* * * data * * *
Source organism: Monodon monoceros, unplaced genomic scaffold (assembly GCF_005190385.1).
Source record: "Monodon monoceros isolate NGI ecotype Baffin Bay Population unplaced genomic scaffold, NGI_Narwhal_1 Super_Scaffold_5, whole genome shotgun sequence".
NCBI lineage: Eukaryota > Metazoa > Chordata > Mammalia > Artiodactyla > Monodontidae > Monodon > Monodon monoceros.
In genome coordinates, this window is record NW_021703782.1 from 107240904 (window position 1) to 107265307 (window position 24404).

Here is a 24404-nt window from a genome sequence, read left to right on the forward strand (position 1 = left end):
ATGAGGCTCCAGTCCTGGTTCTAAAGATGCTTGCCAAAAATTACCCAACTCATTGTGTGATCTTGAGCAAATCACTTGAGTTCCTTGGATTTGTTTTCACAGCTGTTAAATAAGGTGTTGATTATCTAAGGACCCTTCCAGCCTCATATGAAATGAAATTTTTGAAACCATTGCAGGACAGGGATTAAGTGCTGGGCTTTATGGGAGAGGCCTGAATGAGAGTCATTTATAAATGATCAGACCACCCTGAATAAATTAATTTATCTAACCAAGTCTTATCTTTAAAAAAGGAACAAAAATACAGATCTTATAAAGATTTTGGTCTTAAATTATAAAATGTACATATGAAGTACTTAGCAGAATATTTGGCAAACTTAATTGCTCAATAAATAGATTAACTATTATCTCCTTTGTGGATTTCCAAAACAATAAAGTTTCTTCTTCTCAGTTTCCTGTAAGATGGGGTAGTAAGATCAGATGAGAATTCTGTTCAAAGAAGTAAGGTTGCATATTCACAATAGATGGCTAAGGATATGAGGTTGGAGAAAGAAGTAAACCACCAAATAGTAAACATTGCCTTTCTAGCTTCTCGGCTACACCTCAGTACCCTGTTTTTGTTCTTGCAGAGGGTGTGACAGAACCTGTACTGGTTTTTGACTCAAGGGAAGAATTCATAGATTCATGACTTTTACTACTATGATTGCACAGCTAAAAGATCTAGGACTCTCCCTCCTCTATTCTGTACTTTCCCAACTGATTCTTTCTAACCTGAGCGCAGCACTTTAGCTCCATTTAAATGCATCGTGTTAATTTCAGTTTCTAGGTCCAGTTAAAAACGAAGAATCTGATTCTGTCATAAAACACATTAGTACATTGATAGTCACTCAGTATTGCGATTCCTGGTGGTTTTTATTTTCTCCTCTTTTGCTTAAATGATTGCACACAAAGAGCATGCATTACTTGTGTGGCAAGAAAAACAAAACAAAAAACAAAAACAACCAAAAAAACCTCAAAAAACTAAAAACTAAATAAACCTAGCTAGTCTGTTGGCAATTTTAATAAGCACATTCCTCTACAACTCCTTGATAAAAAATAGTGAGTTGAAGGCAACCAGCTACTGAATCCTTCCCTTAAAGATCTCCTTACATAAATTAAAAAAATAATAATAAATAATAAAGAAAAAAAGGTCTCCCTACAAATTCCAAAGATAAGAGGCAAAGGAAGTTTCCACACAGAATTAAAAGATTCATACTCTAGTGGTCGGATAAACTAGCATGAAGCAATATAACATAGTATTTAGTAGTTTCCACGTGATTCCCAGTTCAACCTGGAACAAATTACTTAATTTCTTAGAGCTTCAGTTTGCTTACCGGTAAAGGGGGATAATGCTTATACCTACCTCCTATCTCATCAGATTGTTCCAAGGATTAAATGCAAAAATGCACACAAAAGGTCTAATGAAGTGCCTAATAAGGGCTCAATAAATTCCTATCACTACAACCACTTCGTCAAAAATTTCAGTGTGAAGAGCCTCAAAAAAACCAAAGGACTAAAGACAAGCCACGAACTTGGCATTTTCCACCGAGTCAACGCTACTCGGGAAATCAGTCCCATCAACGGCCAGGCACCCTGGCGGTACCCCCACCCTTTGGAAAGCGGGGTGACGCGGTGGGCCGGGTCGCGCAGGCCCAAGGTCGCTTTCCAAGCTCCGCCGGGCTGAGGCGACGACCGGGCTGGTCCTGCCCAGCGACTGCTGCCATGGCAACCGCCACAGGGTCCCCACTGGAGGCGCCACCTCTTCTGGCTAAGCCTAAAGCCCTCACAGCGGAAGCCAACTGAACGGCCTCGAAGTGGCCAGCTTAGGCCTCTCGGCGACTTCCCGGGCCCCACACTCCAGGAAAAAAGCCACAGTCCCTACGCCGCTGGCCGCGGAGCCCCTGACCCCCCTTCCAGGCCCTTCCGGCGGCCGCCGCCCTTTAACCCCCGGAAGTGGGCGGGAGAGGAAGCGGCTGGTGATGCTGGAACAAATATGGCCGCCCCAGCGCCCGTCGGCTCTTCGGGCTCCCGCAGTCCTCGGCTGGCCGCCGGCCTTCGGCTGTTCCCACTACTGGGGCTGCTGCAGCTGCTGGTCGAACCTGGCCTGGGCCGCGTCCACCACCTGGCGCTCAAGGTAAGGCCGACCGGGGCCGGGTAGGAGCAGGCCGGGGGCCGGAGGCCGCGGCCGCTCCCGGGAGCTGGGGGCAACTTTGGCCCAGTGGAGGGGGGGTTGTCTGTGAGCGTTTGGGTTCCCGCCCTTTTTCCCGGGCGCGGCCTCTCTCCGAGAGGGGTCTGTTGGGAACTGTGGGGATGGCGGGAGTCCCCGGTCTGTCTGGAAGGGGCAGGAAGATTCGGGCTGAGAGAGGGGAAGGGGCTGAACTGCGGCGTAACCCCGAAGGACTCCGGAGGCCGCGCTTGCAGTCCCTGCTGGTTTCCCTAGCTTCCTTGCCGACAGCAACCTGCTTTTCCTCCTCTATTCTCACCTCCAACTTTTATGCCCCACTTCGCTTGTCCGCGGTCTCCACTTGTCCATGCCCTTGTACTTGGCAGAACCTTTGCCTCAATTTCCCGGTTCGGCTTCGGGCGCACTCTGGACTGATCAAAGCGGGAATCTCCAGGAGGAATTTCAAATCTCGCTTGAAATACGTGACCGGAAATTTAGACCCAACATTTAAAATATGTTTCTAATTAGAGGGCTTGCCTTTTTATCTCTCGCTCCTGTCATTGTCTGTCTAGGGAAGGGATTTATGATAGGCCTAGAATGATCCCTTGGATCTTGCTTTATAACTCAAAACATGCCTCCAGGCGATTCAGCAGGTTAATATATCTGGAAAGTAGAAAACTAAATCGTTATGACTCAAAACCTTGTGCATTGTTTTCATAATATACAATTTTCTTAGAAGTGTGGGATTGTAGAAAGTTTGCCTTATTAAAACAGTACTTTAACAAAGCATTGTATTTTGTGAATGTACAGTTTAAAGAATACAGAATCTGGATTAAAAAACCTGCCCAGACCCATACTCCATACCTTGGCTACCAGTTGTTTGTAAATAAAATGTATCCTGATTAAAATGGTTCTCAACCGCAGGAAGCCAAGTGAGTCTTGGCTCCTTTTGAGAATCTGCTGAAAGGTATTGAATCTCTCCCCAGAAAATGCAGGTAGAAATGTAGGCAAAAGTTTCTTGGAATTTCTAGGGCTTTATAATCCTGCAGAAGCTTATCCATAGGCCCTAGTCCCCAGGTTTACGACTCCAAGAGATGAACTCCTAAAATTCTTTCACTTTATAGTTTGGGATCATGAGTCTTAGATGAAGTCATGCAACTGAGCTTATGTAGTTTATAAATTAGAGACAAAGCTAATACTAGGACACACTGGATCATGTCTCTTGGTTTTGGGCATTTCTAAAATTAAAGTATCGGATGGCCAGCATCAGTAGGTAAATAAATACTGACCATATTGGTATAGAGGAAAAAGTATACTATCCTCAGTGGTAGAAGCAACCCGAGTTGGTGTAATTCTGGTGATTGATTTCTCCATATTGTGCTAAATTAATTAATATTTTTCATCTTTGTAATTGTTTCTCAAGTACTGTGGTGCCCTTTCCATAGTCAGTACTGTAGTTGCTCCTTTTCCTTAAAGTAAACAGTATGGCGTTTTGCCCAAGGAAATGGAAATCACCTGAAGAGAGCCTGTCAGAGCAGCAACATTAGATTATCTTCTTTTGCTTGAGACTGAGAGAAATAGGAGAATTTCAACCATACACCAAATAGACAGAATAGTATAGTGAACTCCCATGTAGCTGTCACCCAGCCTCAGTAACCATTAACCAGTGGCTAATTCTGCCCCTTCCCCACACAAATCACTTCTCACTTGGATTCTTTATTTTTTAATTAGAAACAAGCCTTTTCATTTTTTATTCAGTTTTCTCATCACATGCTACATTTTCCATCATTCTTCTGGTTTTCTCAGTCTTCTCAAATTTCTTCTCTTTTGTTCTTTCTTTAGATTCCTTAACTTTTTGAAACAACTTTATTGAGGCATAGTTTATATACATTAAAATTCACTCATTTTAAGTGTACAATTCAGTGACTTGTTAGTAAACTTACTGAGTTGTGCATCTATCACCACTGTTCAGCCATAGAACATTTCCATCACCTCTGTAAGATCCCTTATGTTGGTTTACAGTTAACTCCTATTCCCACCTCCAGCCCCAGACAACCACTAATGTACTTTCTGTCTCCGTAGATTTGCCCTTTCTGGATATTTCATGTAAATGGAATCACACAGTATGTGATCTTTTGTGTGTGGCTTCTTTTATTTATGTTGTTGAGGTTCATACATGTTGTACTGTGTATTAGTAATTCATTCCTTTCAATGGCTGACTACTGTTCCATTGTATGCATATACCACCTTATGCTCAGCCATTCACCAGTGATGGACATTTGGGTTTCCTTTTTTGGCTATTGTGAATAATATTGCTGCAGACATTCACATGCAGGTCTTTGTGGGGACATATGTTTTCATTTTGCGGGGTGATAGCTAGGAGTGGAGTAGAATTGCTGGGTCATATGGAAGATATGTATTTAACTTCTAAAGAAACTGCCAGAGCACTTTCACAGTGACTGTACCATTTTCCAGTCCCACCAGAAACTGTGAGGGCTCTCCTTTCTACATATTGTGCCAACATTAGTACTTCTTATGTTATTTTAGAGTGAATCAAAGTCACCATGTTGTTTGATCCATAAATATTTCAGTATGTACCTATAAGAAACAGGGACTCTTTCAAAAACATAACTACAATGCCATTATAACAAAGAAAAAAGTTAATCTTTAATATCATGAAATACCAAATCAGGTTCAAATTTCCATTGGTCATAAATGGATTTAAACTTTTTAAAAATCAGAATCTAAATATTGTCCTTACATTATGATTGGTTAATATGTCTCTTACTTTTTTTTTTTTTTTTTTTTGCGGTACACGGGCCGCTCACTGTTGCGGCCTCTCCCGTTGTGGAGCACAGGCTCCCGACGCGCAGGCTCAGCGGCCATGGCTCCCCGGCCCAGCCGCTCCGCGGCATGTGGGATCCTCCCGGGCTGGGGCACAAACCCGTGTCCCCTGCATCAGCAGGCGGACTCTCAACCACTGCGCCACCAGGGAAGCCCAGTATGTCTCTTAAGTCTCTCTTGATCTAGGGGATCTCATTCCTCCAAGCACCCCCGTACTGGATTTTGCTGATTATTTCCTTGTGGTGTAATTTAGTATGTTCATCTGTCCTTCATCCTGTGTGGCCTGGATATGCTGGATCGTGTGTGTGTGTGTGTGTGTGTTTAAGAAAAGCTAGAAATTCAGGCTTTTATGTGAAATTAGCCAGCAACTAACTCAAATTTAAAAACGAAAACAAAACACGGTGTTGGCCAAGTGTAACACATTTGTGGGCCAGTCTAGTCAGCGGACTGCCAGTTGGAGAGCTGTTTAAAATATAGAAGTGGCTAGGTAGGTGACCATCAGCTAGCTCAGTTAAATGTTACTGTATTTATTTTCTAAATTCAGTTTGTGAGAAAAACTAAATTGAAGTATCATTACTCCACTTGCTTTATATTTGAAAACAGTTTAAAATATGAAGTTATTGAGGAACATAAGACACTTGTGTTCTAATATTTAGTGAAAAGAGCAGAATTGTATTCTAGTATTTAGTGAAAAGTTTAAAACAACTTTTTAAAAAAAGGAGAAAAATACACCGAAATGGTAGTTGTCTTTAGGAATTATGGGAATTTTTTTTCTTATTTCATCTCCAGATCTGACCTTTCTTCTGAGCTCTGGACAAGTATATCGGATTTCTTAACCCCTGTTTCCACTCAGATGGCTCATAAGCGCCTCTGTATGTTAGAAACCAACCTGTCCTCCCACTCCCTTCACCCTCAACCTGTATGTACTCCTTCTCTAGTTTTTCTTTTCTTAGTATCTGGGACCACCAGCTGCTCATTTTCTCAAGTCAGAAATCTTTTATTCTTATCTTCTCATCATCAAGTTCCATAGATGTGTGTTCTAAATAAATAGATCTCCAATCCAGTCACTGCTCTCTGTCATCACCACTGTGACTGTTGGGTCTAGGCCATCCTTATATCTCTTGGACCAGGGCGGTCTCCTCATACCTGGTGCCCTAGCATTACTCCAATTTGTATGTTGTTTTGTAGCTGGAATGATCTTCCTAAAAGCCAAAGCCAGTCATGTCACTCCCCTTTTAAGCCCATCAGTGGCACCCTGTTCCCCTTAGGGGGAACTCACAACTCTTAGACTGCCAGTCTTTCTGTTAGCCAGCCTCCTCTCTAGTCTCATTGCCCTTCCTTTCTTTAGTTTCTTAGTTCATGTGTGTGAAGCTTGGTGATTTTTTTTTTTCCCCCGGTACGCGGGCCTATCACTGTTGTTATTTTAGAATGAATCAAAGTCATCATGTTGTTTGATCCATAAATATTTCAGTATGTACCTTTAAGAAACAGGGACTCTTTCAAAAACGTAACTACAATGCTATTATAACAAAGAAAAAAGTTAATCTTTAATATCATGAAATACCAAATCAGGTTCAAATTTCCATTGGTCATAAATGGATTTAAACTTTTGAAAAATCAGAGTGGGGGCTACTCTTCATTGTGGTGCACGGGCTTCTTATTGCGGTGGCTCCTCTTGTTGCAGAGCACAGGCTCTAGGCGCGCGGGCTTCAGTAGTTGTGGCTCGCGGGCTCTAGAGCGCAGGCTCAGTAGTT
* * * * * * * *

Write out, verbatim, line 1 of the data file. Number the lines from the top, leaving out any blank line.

Source organism: Monodon monoceros, unplaced genomic scaffold (assembly GCF_005190385.1).